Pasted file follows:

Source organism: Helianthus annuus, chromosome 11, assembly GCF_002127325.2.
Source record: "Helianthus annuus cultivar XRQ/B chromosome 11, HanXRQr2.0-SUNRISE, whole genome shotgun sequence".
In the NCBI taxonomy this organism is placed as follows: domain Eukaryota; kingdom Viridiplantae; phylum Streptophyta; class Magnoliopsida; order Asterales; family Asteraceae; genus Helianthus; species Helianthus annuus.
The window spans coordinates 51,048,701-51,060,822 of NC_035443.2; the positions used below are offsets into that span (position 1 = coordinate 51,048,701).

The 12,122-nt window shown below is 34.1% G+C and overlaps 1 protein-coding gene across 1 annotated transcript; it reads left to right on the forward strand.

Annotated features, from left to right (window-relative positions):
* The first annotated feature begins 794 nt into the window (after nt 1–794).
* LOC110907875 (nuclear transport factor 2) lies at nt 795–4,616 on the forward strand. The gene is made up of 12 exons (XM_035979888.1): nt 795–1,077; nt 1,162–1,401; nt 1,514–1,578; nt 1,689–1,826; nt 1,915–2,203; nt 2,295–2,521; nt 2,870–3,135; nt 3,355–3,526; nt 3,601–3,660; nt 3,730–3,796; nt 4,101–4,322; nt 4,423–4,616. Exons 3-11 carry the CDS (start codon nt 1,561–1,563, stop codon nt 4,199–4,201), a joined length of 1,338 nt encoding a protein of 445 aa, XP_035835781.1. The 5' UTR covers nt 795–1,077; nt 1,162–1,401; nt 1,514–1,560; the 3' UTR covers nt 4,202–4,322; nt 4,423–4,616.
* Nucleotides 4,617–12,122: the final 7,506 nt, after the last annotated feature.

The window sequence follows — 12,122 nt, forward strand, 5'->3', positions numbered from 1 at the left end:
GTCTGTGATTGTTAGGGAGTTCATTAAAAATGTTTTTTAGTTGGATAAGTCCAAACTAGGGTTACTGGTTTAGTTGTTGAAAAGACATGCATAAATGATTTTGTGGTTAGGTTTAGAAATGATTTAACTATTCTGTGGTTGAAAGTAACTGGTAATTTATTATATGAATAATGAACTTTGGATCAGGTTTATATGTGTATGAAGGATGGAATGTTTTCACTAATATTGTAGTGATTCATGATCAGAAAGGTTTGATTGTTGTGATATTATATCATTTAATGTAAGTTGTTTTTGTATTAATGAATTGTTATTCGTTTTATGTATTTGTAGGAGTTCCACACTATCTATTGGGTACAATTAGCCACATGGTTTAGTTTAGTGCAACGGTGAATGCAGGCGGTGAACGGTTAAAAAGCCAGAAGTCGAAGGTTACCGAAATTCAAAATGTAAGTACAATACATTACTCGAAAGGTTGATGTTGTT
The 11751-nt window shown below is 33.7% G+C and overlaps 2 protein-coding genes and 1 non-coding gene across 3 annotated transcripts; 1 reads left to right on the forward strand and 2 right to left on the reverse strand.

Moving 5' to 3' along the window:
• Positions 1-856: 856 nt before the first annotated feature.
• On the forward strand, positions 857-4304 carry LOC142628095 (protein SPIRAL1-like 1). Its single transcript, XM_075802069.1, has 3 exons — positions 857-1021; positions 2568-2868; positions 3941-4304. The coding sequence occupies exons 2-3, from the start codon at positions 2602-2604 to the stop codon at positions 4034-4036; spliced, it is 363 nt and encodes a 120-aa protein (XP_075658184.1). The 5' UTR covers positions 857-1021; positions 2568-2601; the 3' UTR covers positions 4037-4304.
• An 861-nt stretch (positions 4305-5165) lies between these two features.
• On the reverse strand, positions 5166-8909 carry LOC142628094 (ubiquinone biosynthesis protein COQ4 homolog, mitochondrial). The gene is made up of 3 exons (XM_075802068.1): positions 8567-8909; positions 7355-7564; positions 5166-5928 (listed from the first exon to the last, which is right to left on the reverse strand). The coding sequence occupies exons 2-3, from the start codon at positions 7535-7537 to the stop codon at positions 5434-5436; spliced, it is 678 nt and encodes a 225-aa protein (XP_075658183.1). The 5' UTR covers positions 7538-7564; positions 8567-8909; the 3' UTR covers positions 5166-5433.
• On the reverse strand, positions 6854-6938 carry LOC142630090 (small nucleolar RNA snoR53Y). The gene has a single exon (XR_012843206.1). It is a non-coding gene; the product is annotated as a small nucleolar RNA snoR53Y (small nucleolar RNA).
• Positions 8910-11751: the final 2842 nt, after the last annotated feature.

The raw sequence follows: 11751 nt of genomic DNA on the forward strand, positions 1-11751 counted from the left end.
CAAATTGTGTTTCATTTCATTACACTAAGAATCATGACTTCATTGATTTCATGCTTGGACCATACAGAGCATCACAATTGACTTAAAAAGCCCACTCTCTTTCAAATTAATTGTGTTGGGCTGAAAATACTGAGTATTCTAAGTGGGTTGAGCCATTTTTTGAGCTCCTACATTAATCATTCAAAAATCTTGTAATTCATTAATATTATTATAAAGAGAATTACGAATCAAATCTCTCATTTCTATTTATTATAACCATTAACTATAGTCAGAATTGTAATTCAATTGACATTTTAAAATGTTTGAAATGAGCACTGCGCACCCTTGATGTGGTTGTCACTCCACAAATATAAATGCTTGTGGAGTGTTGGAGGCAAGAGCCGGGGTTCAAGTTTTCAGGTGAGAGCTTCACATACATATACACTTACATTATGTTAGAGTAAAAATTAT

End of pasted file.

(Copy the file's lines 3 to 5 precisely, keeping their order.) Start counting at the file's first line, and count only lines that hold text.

In the NCBI taxonomy this organism is placed as follows: domain Eukaryota; kingdom Viridiplantae; phylum Streptophyta; class Magnoliopsida; order Asterales; family Asteraceae; genus Helianthus; species Helianthus annuus.
The window spans coordinates 51,048,701-51,060,822 of NC_035443.2; the positions used below are offsets into that span (position 1 = coordinate 51,048,701).

The 12,122-nt window shown below is 34.1% G+C and overlaps 1 protein-coding gene across 1 annotated transcript; it reads left to right on the forward strand.